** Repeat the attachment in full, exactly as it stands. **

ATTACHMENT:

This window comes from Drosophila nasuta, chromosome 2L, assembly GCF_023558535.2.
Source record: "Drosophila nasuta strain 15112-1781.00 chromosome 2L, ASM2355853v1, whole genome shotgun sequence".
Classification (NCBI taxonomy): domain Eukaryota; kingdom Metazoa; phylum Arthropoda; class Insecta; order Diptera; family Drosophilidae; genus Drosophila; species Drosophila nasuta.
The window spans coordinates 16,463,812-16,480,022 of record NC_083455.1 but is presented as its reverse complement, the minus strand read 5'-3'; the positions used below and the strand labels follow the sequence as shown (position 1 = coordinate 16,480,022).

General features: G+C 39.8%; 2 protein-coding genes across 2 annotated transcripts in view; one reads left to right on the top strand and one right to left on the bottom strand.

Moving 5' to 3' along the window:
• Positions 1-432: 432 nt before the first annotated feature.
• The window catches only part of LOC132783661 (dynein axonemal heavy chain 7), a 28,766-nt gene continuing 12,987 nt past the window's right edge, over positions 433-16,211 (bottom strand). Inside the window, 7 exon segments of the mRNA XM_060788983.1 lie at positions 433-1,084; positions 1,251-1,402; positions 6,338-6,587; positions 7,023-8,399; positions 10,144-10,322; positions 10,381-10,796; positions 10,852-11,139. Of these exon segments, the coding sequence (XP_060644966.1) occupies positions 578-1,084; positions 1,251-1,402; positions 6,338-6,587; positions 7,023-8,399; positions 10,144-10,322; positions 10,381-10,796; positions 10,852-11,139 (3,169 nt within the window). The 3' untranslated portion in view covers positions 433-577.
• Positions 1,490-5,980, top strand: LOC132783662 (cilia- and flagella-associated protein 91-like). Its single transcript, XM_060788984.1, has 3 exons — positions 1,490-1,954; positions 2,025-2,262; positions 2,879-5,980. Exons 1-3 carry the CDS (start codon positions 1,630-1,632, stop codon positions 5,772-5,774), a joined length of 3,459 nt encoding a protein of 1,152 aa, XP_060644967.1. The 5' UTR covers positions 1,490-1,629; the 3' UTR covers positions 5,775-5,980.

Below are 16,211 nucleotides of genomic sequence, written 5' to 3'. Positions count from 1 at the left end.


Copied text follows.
This window comes from Drosophila nasuta, chromosome 2L, assembly GCF_023558535.2.
Source record: "Drosophila nasuta strain 15112-1781.00 chromosome 2L, ASM2355853v1, whole genome shotgun sequence".
Classification (NCBI taxonomy): domain Eukaryota; kingdom Metazoa; phylum Arthropoda; class Insecta; order Diptera; family Drosophilidae; genus Drosophila; species Drosophila nasuta.
The window spans coordinates 16,463,812-16,480,022 of record NC_083455.1 but is presented as its reverse complement, the minus strand read 5'-3'; the positions used below and the strand labels follow the sequence as shown (position 1 = coordinate 16,480,022).

General features: G+C 39.8%; 2 protein-coding genes across 2 annotated transcripts in view; one reads left to right on the top strand and one right to left on the bottom strand.

Moving 5' to 3' along the window:
• Positions 1-432: 432 nt before the first annotated feature.
• The window catches only part of LOC132783661 (dynein axonemal heavy chain 7), a 28,766-nt gene continuing 12,987 nt past the window's right edge, over positions 433-16,211 (bottom strand). Inside the window, 7 exon segments of the mRNA XM_060788983.1 lie at positions 433-1,084; positions 1,251-1,402; positions 6,338-6,587; positions 7,023-8,399; positions 10,144-10,322; positions 10,381-10,796; positions 10,852-11,139. Of these exon segments, the coding sequence (XP_060644966.1) occupies positions 578-1,084; positions 1,251-1,402; positions 6,338-6,587; positions 7,023-8,399; positions 10,144-10,322; positions 10,381-10,796; positions 10,852-11,139 (3,169 nt within the window). The 3' untranslated portion in view covers positions 433-577.
• Positions 1,490-5,980, top strand: LOC132783662 (cilia- and flagella-associated protein 91-like). Its single transcript, XM_060788984.1, has 3 exons — positions 1,490-1,954; positions 2,025-2,262; positions 2,879-5,980. Exons 1-3 carry the CDS (start codon positions 1,630-1,632, stop codon positions 5,772-5,774), a joined length of 3,459 nt encoding a protein of 1,152 aa, XP_060644967.1. The 5' UTR covers positions 1,490-1,629; the 3' UTR covers positions 5,775-5,980.

Below are 16,211 nucleotides of genomic sequence, written 5' to 3'. Positions count from 1 at the left end.